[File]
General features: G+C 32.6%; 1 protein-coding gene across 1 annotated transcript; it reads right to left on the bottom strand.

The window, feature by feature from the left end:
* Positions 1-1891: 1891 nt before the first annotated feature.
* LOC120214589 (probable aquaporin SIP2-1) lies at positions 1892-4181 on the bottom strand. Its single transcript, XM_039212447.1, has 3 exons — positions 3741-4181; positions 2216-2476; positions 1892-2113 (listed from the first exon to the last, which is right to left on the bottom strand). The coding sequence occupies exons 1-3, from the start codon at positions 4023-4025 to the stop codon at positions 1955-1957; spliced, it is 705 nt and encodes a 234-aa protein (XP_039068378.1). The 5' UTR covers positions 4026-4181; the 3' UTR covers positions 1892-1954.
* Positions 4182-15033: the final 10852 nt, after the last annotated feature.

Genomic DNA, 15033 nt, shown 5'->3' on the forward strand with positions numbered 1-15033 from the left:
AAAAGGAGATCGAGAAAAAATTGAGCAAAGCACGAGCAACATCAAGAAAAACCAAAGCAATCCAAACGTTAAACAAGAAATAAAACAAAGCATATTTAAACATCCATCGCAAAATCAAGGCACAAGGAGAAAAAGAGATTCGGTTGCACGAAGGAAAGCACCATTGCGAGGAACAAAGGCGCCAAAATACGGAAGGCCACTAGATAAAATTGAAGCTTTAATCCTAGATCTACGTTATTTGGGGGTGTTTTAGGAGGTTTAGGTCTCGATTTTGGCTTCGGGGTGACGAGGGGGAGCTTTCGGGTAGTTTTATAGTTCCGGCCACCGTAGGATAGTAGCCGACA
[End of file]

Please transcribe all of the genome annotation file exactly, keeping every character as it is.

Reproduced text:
General features: G+C 32.6%; 1 protein-coding gene across 1 annotated transcript; it reads right to left on the bottom strand.

The window, feature by feature from the left end:
* Positions 1-1891: 1891 nt before the first annotated feature.
* LOC120214589 (probable aquaporin SIP2-1) lies at positions 1892-4181 on the bottom strand. Its single transcript, XM_039212447.1, has 3 exons — positions 3741-4181; positions 2216-2476; positions 1892-2113 (listed from the first exon to the last, which is right to left on the bottom strand). The coding sequence occupies exons 1-3, from the start codon at positions 4023-4025 to the stop codon at positions 1955-1957; spliced, it is 705 nt and encodes a 234-aa protein (XP_039068378.1). The 5' UTR covers positions 4026-4181; the 3' UTR covers positions 1892-1954.
* Positions 4182-15033: the final 10852 nt, after the last annotated feature.

Genomic DNA, 15033 nt, shown 5'->3' on the forward strand with positions numbered 1-15033 from the left:
AAAAGGAGATCGAGAAAAAATTGAGCAAAGCACGAGCAACATCAAGAAAAACCAAAGCAATCCAAACGTTAAACAAGAAATAAAACAAAGCATATTTAAACATCCATCGCAAAATCAAGGCACAAGGAGAAAAAGAGATTCGGTTGCACGAAGGAAAGCACCATTGCGAGGAACAAAGGCGCCAAAATACGGAAGGCCACTAGATAAAATTGAAGCTTTAATCCTAGATCTACGTTATTTGGGGGTGTTTTAGGAGGTTTAGGTCTCGATTTTGGCTTCGGGGTGACGAGGGGGAGCTTTCGGGTAGTTTTATAGTTCCGGCCACCGTAGGATAGTAGCCGACA